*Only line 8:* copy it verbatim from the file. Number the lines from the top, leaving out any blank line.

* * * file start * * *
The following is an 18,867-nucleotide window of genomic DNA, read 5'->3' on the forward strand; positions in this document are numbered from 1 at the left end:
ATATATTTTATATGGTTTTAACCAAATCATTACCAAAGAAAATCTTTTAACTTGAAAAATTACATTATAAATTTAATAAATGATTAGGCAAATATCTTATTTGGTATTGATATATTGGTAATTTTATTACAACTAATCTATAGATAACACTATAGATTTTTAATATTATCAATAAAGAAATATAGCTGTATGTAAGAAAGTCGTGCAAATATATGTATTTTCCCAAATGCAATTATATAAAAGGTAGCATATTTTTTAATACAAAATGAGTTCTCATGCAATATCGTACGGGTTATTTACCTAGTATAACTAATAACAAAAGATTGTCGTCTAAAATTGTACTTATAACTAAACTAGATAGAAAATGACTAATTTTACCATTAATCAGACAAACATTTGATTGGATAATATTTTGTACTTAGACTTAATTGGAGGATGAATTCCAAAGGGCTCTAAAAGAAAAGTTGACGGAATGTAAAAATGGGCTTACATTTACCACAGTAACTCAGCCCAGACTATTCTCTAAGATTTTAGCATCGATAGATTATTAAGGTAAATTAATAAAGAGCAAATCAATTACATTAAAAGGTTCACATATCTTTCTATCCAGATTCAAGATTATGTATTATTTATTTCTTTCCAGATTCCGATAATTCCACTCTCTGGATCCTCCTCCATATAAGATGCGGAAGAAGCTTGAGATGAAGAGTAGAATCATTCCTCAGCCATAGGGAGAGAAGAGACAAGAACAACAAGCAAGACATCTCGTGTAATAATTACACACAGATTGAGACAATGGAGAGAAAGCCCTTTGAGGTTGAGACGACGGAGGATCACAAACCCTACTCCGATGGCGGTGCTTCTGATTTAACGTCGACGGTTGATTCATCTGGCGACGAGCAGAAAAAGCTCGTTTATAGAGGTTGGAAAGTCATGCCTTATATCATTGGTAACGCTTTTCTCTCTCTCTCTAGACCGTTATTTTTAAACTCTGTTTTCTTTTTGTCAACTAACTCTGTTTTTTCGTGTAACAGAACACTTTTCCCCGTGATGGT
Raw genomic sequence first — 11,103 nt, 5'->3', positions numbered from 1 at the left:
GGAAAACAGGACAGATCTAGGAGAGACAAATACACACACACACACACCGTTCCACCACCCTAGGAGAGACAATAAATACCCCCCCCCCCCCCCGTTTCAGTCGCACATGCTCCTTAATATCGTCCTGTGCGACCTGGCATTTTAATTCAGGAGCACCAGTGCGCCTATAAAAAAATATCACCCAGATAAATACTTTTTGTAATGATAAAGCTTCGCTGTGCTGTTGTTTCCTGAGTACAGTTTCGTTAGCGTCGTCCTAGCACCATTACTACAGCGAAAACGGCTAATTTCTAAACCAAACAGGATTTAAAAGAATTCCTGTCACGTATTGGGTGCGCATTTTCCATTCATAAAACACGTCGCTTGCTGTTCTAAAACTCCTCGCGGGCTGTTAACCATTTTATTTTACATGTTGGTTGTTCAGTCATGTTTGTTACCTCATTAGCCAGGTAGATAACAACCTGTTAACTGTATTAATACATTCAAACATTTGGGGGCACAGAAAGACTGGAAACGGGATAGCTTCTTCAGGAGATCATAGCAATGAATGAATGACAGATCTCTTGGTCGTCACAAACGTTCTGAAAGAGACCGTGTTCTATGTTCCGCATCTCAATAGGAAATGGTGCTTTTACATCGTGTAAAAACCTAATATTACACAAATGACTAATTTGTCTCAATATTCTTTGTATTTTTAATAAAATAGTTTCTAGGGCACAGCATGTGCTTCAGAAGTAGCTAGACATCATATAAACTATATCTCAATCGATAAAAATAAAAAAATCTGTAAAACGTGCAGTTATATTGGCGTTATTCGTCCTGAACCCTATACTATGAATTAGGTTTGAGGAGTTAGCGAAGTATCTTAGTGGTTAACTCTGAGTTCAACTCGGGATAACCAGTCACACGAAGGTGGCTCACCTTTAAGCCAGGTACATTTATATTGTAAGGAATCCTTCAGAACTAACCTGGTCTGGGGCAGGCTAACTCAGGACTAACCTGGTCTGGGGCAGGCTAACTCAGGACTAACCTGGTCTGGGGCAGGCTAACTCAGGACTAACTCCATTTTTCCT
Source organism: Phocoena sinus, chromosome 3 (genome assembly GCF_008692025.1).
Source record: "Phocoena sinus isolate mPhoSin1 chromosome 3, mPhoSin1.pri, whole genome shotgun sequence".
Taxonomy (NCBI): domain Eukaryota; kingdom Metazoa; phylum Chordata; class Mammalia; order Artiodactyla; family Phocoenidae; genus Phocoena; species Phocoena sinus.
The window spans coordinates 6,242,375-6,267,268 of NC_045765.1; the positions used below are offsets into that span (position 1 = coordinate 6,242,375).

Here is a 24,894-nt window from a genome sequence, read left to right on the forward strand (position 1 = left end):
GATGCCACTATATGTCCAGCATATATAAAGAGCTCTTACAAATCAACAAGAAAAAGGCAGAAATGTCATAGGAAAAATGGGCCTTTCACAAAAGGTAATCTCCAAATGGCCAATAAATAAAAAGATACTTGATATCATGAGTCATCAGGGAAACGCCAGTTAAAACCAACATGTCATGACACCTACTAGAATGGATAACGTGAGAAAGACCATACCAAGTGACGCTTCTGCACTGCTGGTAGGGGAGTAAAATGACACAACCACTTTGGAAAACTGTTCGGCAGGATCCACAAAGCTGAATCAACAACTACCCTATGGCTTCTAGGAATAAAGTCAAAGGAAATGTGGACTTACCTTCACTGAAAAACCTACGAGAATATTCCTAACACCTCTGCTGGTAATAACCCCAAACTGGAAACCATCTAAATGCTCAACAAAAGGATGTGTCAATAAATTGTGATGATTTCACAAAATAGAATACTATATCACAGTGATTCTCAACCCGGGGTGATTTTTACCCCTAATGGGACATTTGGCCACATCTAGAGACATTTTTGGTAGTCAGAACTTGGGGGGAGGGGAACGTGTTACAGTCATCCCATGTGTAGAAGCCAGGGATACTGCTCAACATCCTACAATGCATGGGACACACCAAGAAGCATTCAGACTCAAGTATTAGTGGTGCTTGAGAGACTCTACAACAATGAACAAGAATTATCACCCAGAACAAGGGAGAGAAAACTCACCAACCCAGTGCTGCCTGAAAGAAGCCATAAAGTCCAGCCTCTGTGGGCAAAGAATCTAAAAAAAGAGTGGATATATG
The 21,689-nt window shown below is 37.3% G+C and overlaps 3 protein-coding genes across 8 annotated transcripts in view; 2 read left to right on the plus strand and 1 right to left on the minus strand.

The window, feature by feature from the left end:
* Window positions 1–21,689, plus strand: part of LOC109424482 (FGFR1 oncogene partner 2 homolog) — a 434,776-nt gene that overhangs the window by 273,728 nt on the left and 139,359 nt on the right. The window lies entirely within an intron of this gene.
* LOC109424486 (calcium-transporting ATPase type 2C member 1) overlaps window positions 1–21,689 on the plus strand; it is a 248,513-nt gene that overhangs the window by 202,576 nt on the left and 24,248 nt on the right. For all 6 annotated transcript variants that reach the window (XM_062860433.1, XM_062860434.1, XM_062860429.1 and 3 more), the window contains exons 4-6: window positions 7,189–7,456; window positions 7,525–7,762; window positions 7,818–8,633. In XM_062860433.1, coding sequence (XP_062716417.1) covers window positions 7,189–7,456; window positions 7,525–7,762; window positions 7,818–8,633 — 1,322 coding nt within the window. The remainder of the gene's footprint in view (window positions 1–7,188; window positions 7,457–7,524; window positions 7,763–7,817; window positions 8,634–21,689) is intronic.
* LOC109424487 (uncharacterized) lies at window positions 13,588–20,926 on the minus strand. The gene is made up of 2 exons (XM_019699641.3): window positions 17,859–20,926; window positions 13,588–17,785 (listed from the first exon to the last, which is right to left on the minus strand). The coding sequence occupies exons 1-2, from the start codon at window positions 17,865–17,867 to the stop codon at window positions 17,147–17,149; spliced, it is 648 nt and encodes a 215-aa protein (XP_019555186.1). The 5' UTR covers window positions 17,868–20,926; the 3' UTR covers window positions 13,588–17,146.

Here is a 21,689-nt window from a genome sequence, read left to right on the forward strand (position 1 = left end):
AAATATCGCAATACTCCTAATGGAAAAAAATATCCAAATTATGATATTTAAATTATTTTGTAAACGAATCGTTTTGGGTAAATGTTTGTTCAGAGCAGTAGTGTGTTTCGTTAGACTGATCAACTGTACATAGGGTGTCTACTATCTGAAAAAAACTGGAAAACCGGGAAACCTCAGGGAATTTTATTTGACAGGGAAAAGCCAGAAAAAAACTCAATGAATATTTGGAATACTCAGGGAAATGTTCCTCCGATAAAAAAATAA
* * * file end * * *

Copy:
The window spans coordinates 6,242,375-6,267,268 of NC_045765.1; the positions used below are offsets into that span (position 1 = coordinate 6,242,375).